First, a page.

I thank you, Sir.

Mr Nkombo (Mazabuka Central): Mr Speaker, going by the pronouncements made by the hon. Minister of Local Government and Housing that street vending will continue in Lusaka and by the phrase the hon. Minister of Youth and Sport used two days ago that, “Mwinshishya nshilanya”, …


Mr Nkombo: … what corresponding measures is the PF Government putting in place, in terms of establishing mobile and static public toilets in Lusaka, a constituency he represents, for vendors and people who have no fixed aboard to stop using shake-shake packs to relieve themselves?

The Vice-President: Mr Speaker, the Lusaka City Council, together with the private sector, which also has an interest of sanitation and health aspects of street vending, are working on that.

I thank you, Sir.

Mr Malama (Chitambo): Mr Speaker, now that we have a by-election, I would like His Honour the Vice-President to state whether it is the Government’s intention to deliver relief maize and grade roads in Mufumbwe as was the case in the just-ended by-elections in Chama, Livingstone and Muchinga constituencies.

The Vice-President: Mr Speaker, the policy of this Government has always been to continue with existing client intervention. 

Hon. Government Members: Hear, hear!

The Vice-President: Mr Speaker, for example, the majority of the relief maize that was distributed in Chama was in Chama South Constituency, which was not the subject of a by-election because that was planned for. There is a buffer between the Disaster Management Mitigation Unit (DMMU) and the communities, which is the approved non-governmental organisations (NGOs) which assess the needs of the population and which also distribute the food to individuals on an equitable basis as is possible under the circumstances. So, the policy is to continue with whatever is planned, and not to stop and not to undertake interventions that were not planned.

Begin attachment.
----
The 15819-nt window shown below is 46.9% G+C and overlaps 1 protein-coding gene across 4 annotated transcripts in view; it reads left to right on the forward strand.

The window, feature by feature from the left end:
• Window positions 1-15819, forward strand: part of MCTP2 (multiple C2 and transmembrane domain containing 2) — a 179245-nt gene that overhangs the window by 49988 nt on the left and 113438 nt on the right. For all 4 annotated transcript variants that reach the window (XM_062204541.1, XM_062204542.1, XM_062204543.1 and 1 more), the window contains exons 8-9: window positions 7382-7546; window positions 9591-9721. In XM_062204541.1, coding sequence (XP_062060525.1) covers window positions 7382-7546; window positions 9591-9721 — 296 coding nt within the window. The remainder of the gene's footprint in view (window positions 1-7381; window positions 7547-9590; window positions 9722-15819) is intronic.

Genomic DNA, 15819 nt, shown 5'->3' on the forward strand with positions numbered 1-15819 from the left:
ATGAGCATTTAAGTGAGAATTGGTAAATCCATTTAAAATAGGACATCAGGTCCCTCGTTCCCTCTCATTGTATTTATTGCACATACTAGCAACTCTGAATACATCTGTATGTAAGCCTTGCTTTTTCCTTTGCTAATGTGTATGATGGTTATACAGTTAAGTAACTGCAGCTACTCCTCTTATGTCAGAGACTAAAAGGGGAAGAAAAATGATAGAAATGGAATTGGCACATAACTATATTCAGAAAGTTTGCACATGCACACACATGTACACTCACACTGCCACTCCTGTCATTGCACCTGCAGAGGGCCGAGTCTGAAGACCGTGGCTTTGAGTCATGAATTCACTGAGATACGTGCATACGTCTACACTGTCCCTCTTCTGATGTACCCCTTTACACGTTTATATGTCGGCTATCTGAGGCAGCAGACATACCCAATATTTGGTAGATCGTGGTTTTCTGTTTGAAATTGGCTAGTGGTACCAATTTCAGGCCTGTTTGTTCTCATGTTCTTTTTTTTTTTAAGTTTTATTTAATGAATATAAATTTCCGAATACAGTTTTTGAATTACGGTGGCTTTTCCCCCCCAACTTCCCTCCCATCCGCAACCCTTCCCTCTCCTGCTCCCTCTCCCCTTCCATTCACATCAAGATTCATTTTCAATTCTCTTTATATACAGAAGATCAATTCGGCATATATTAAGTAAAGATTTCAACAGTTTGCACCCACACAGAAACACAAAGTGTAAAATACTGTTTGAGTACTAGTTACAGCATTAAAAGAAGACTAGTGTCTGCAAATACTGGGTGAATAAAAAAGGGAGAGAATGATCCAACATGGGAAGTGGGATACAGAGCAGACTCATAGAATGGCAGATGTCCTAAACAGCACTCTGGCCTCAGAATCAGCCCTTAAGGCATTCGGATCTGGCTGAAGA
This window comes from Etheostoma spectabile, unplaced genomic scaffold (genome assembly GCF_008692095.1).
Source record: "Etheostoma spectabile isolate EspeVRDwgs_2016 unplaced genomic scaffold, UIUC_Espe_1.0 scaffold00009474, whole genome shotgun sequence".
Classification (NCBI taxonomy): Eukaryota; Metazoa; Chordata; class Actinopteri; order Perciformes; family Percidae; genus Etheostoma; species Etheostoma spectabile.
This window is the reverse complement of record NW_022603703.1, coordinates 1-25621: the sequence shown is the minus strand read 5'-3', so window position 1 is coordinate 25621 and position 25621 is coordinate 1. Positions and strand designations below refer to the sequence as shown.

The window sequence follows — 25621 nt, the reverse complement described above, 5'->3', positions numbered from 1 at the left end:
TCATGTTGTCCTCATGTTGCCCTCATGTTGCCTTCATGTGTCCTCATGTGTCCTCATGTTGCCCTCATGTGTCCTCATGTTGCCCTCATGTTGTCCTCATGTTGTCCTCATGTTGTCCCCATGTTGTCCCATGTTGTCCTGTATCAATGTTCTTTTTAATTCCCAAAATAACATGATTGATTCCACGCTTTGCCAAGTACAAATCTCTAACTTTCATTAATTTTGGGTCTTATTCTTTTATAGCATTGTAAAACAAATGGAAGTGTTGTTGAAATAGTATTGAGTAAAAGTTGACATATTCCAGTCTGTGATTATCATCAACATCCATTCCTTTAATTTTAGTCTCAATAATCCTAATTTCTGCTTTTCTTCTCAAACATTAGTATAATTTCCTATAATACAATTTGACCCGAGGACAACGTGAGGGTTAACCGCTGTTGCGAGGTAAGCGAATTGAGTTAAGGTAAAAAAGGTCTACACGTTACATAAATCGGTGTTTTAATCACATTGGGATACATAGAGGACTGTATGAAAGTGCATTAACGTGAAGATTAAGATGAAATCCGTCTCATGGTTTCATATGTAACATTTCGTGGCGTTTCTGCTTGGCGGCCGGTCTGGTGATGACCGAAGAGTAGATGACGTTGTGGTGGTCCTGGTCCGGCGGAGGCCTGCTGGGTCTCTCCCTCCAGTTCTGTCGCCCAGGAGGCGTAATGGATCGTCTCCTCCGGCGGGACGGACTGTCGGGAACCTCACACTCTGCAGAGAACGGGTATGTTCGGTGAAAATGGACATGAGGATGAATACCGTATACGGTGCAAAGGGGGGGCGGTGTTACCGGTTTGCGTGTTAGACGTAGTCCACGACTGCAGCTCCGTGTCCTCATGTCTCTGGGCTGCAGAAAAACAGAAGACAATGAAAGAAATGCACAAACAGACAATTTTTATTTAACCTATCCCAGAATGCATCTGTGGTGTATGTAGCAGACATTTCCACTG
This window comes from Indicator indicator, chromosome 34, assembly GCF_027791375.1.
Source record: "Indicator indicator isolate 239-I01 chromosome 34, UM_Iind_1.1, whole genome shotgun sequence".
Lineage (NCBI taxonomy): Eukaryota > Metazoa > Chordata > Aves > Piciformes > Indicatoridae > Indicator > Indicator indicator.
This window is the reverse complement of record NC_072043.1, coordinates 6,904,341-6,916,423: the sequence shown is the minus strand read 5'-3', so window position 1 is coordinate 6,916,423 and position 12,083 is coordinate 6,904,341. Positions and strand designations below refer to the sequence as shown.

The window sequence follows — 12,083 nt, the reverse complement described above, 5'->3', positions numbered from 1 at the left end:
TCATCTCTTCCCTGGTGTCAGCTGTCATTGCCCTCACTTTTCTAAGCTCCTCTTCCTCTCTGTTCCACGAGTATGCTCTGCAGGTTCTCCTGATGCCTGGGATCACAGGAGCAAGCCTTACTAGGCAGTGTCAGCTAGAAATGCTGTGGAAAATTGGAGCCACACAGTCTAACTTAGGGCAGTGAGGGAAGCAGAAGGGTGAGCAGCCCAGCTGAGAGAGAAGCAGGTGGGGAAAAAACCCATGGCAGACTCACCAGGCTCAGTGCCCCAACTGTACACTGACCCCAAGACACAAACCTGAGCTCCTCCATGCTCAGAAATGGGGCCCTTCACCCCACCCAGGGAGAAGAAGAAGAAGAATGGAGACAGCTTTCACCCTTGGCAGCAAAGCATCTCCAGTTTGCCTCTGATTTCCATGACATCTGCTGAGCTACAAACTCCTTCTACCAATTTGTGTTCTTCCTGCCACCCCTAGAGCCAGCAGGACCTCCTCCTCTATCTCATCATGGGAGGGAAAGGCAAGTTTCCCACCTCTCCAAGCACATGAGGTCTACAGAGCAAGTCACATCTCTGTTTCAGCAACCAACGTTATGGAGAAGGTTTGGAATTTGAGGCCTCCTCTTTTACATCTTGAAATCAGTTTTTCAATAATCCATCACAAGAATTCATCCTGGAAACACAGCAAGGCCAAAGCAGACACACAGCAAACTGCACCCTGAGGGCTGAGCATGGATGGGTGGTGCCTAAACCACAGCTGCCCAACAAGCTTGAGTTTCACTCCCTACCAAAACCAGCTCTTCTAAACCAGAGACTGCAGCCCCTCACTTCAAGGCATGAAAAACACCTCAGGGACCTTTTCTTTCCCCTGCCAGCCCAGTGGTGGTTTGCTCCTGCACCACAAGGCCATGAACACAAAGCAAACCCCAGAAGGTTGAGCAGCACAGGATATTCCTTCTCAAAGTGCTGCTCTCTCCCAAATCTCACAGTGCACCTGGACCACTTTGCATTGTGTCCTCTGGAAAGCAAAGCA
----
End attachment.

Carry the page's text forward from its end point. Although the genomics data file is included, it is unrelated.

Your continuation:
I thank you, Sir.

Mr Mbewe: Mr Speaker, finally, I have caught your eyes.


Mr Speaker: Order! 

Hon. Member for Chadiza, there are many of you who would like to ask questions and it will not be possible, anyway, for everybody to ask a question on any given His Honour the Vice-President’s Question Time. It is not possible because there are only thirty minutes. Therefore, that lamentation is uncalled for.


Mr Mbewe: Mr Speaker, I apologise.

Hon. Members: Hear, hear!

Mr Mbewe: Mr Speaker, the PF Government said that it was going to run this country based on the Ten Commandments. Father Banyamandora of Lundazi was deported to Rwanda. What offence did he commit? Additionally, is the Government ready to bring him back?

The Vice-President: Mr Speaker, his conduct was just inimitable to peace and good order in Zambia. The Ministry of Home Affairs remains with an open door so far as his appeal against his deportation is made as the law stipulates.